Second, I want to update you on the University of Toronto Students’ Union (UTSU) matter that galvanized much community discussion last week. In addition to endorsing a motion to divest from companies doing business in Israel, the union misrepresented the recently released report of the Antisemitism Working Group and its approach to what does or does not constitute antisemitism. Hillel views these type of divestment motions as part of a wider issue of antisemitism on campus, and we have made that point clearly and consistently to university leadership and members of the Working Group for the better part of the past year.

Late Friday, Working Group members released an important statement, which both criticized the rhetoric of union leaders, and vindicated our belief that hate speech directed at Israel, Israelis or Jews based on actions (real or imagined) of the Israeli government is antisemitism. This is an important moment; one that underscores why our approach to these issues, and the allies we foster across campus are so critical. While we may not be able to stop every divestment motion from passing, we can – and we will continue to – have our voices heard by university leadership to ensure antisemitism remains on the margins. This is precisely what happened last week at the UofT.

Jewish students deserve to study, live and socialize in an environment free from harassment and discrimination. Hillel will continue to condemn antisemitism, defend Israel and our right to self-determination, and build essential relationships on campus to secure the well-being of the students we so proudly serve.

And, we will do so in concert with our allies; because we believe we are stronger together.

Sincerely,

Jay Solomon
Chief Communications & Public Affairs Officer

Nature vs. Nurture, and Nate Deserves Our Anger

Nature vs. Nurture, and Nate Deserves Our Anger

Weekly D’var: Toldot 5782 by Scott Goldstein

[Warning: Ted Lasso show spoiler] I just finished watching the second season of Ted Lasso, and I cannot get the image of the finale out of my head. Haven’t seen it yet? That’s ok, I’ll recap part of this week’s Torah portion as you go catch up and then tie it in at the end for when you get back.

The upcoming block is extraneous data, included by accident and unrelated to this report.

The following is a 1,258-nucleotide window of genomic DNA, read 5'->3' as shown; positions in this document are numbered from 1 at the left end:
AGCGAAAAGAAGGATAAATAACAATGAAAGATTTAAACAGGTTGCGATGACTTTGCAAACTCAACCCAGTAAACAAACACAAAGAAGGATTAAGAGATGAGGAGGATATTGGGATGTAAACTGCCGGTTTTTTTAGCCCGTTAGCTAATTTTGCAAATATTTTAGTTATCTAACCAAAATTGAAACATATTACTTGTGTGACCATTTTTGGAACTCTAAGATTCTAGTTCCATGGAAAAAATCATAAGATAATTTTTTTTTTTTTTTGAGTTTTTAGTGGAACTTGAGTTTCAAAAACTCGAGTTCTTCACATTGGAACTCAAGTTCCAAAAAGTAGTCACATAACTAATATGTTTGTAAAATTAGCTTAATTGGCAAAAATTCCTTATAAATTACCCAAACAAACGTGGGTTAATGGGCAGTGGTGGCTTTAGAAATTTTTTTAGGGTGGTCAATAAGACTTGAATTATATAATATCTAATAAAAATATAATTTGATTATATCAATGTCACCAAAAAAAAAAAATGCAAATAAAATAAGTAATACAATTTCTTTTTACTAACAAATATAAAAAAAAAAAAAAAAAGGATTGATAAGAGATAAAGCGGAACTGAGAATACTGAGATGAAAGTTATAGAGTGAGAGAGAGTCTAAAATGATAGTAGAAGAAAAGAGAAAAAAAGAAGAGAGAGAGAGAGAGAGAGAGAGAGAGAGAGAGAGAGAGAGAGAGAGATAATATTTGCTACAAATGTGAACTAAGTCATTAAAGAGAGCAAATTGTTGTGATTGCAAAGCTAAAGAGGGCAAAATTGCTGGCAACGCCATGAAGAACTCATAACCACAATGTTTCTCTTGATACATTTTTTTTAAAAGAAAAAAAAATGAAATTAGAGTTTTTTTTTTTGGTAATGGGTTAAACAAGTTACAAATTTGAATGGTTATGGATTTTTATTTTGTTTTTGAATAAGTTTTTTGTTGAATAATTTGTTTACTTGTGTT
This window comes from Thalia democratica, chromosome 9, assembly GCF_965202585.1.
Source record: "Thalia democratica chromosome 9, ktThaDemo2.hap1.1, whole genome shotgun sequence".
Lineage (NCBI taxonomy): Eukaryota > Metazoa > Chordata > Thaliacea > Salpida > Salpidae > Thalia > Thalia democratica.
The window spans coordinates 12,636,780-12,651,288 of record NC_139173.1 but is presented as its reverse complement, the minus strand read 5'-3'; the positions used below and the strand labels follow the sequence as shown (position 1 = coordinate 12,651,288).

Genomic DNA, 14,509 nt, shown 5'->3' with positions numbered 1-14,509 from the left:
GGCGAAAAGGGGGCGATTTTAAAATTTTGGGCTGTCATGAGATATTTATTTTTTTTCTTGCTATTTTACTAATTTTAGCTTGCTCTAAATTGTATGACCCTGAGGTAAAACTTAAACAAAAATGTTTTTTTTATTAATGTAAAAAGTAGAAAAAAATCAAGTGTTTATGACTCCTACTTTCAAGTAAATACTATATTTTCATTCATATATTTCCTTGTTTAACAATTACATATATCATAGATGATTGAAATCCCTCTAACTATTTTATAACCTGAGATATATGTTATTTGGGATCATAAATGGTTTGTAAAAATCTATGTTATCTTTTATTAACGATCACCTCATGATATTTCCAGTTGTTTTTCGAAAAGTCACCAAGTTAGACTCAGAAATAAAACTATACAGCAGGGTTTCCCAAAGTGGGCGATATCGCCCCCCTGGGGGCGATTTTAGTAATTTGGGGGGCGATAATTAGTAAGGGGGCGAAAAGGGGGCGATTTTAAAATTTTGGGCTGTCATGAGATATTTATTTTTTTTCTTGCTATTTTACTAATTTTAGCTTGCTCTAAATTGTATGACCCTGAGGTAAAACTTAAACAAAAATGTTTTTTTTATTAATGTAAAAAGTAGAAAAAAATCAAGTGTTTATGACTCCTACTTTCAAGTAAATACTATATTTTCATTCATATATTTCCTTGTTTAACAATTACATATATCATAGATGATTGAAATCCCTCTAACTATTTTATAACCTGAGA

When not detailing the intricate politics of well-digging and water rights, this week’s Torah portion takes some time to highlight our favourite biblical twins – Jacob and Esav (a.k.a. Esau). Some may even refer to this as the first twin study on “Nature vs. Nurture” (shoutout to my psychology peeps) ever recorded. We are presented with brothers that were raised in the same environment but turned out to be polar opposites. I’ll let you read the riveting stories of birthright transactions and elaborate deceptions on your own, but the narrative we are presented with is clear: Jacob is good, and Esav is bad. Here’s the problem I had with this narrative: If Esav was raised in a good environment, but still did bad things, then is the Torah telling us that our destiny is sealed by nature?

I just finished watching Ted Lasso, and I cannot help but think about how loveable Nate (played by Nick Mohammed) is a perfect example of what I think our Torah portion is trying to tell us. Ted Lasso (played masterfully by Jason Sudeikis) created a nurturing environment where Nate could grow from invisible kit manager to assistant coach that everyone loves. Despite all that, it comes down to the decisions Nate made to allow jealousy to influence his actions, leading him to leave Richmond FC and betray his teammates by joining West Ham United.

I think the story we read in the Torah is reminding us that both nature and nurture are really important (just as science does), but our decisions, ultimately, are our own. Whether it’s Esav going down in history as the ultimate example of bad decision-making or Nate likely being the reason we see Ted cry next season, the lesson is clear… be like Jacob because we can make good decisions no matter the circumstances.